By Nicole Thornton
* Title taken from a 2004 interview with John Fraser, psychologist and environmentalist.
The mental health and emotional wellbeing of environmental and sustainability professionals
Who looks after the health of those who look after our natural and social environment? Why do we care and why is it important?
These questions have been bubbling away in my head for the last few years. It stemmed from my own experience as an environmental scientist struggling with climate-related clinical depression for nearly four years. My depression was triggered by the lost political opportunities that came out of the UN Climate Change Conference in Copenhagen, December 2009. It was also influenced by watching friends, colleagues and peers struggle with their own feelings and motivations about the potential losses to the natural ecosystems and human communities that they love and study.
I felt like a fool having “climate depression” (as I called it) as I knew of no-one who had depression that was connected to climate change. I am familiar with depression and other mental health issues as it runs in both sides of my family. I have many friends who have depression, so I do not have any issues with talking about it, accepting that it is an illness, or understanding the drivers, causes and symptoms that are associated with poor mental health. My depression wasn’t about self or self-worth. I wasn’t suicidal (I was just a hermit who had no energy or desire to go anywhere or visit people). Who gets depression from external factors? It wasn’t until I was halfway through it that I realised I had depression at all, and even longer before I connected that it was due to my complete loss of hope in our lack of real action on climate change. I had come to believe, in my gut and my heart, that we could not save ourselves and that we would be dead in a few generations.
This utter loss of hope led to a profound sense of loss and grief which still upsets me when I think about it, even now, a couple of years since my depression lifted.
Why do we need a shrink?
So, who cares if environmental and sustainability professionals are feeling the blues?
During my conversations with peers, some have questioned why this conversation matters at all. We should just be more positive, and stop focusing on the negative. For some, this no doubt works.
However, for many, ignoring our feelings and thoughts about issues which are important to us doesn’t make them go away. It just buries them. And environmental professionals are just like everyone else; we can’t do our job properly if we are mentally and emotionally sick.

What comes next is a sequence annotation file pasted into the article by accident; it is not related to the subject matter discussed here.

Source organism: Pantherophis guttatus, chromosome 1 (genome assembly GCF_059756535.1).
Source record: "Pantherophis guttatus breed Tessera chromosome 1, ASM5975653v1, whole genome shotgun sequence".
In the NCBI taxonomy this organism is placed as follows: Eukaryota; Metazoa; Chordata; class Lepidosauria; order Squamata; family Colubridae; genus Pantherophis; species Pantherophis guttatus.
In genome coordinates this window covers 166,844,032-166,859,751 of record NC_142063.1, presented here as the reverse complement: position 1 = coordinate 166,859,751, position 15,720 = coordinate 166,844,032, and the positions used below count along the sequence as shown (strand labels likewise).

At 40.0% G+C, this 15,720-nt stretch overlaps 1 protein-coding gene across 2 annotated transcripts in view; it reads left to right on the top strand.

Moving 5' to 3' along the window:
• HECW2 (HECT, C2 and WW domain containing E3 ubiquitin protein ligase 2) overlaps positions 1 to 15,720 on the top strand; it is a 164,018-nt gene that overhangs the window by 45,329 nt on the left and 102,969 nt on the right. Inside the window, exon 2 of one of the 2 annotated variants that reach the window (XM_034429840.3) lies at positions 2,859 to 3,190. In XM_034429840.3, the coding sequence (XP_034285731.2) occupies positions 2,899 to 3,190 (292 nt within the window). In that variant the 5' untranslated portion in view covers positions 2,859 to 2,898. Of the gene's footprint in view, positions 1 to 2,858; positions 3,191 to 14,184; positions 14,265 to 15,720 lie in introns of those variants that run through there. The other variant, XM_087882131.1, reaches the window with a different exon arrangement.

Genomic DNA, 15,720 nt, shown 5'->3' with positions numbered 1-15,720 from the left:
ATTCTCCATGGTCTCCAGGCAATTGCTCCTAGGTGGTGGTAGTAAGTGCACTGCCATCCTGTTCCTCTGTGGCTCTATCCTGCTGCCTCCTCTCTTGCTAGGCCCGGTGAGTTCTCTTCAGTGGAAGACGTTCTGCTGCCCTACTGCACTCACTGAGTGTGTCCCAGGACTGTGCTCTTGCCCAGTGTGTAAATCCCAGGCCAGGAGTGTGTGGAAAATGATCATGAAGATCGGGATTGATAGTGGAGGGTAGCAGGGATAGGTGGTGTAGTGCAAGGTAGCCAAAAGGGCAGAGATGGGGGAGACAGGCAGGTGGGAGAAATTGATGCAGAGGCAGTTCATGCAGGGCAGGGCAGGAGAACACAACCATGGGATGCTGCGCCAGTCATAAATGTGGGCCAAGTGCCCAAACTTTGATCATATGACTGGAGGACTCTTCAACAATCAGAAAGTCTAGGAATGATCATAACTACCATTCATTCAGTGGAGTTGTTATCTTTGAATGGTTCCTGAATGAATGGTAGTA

Some symptoms that occur when we don’t look after our emotional and mental health include:
Some of the factors that people mentioned which influenced their mental state included:
What conversations are already happening?
There are some great conversations and resources already happening that concern our mental and emotional health in this area, but they can be hard to find if you don't know where to look.
These conversations include:
Personal experiences have motivated some (such as Ann Murugan) to create businesses which encourage people to talk about mental health in environmental professions and empower people, via workshops and other tools, to make a positive impact in our world.
Even the Australian Psychology Society takes this topic seriously by showcasing psychology’s role in addressing climate change and environmental threats. They have created an excellent site which lists a growing number of papers and organisations who are dealing with this issue. Psychology for a Safe Climate are doing excellent work getting the psychology profession in Australia to think about and do research in this area.
These groups and individuals inspire and empower me. My own search for information and support during my depression turned up very little because I was using the wrong search terms. And I didn’t know who to talk to who could lead me in the right direction. How do you get the right answers if you don’t know how to ask the right questions? Plus, I felt foolish talking about my illness when I knew of no other person who had climate-related depression. It was extremely isolating and meant my recovery took longer than necessary.
Moving the conversation into the public domain
Now that my health has improved, I often bring up this topic in conversation to see what people say, and have been surprised at the number of people who have had similar experiences (where were they when I needed them!!??). And nearly all of them gave overwhelmingly positive responses to my suggestion of creating a casual support group, writing a paper about this topic, or spreading the conversation via social media. It is empowering to acknowledge and accept how we feel, especially when we share with others.
Their response shows there are many people like me in the world, and we need an easier way to connect and support each other. This is why we started the Climate Wellbeing Network. Each of us in the organising committee felt a similar need to do something in this space, and to fill an obvious gap.